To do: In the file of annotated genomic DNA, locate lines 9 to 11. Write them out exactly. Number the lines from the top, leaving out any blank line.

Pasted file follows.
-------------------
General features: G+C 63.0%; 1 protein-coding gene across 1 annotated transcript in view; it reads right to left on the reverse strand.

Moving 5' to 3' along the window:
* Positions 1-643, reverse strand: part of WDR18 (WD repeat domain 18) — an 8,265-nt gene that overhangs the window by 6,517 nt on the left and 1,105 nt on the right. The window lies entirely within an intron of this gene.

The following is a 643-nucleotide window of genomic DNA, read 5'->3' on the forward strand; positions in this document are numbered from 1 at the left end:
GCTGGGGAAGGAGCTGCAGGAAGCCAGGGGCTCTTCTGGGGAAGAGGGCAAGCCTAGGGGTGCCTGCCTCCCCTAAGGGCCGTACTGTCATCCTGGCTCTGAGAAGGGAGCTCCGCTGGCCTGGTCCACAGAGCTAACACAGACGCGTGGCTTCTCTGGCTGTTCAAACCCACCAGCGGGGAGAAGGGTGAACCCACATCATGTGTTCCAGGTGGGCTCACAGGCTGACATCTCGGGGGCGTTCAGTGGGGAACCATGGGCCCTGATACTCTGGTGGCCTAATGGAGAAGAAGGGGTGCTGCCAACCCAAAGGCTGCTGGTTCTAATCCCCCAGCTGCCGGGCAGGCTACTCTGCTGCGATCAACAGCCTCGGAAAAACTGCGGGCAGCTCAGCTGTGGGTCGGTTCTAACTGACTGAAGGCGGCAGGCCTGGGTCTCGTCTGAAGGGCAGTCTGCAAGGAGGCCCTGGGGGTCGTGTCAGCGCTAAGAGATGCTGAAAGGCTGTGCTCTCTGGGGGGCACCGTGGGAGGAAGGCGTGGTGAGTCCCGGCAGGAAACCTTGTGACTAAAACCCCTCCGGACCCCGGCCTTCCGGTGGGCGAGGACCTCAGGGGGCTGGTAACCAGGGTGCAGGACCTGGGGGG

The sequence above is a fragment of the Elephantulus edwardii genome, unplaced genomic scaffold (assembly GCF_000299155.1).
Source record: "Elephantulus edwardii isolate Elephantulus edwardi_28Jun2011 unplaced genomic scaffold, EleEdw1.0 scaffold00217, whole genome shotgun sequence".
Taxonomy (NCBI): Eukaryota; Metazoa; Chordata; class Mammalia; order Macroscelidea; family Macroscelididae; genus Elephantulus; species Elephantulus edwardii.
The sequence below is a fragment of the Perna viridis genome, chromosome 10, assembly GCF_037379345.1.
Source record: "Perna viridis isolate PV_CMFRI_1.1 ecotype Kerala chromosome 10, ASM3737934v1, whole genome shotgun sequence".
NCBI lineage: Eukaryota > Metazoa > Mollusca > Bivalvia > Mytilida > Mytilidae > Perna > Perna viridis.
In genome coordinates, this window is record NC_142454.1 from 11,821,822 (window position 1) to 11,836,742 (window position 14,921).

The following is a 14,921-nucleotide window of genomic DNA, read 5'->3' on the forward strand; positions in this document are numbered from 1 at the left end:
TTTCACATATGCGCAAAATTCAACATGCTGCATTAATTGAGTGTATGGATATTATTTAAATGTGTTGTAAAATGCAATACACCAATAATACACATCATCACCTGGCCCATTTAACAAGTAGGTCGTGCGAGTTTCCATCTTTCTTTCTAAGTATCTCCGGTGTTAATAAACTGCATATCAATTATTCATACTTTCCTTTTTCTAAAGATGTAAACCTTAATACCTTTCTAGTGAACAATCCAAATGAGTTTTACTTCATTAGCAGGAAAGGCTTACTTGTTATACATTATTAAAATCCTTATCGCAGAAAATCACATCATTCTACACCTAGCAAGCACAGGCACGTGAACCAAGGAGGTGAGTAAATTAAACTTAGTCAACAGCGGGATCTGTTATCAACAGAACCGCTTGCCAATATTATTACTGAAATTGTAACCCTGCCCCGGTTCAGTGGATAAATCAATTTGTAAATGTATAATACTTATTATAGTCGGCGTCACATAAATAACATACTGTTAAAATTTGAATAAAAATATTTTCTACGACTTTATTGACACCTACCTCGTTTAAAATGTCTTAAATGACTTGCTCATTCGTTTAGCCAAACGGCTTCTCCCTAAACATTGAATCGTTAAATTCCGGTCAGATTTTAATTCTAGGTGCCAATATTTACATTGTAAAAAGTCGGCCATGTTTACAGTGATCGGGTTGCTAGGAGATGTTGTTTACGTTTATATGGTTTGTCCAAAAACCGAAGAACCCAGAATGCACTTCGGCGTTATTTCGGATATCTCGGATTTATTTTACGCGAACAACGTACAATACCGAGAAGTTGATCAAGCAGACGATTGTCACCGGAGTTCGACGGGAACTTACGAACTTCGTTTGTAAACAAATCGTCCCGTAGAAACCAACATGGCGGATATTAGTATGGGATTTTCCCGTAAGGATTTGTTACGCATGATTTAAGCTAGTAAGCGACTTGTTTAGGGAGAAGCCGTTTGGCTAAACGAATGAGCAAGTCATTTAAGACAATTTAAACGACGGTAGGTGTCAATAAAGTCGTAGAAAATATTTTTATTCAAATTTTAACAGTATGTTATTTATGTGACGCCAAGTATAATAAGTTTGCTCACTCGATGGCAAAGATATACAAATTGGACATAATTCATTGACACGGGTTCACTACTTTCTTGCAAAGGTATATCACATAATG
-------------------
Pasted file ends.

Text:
The sequence below is a fragment of the Perna viridis genome, chromosome 10, assembly GCF_037379345.1.
Source record: "Perna viridis isolate PV_CMFRI_1.1 ecotype Kerala chromosome 10, ASM3737934v1, whole genome shotgun sequence".
NCBI lineage: Eukaryota > Metazoa > Mollusca > Bivalvia > Mytilida > Mytilidae > Perna > Perna viridis.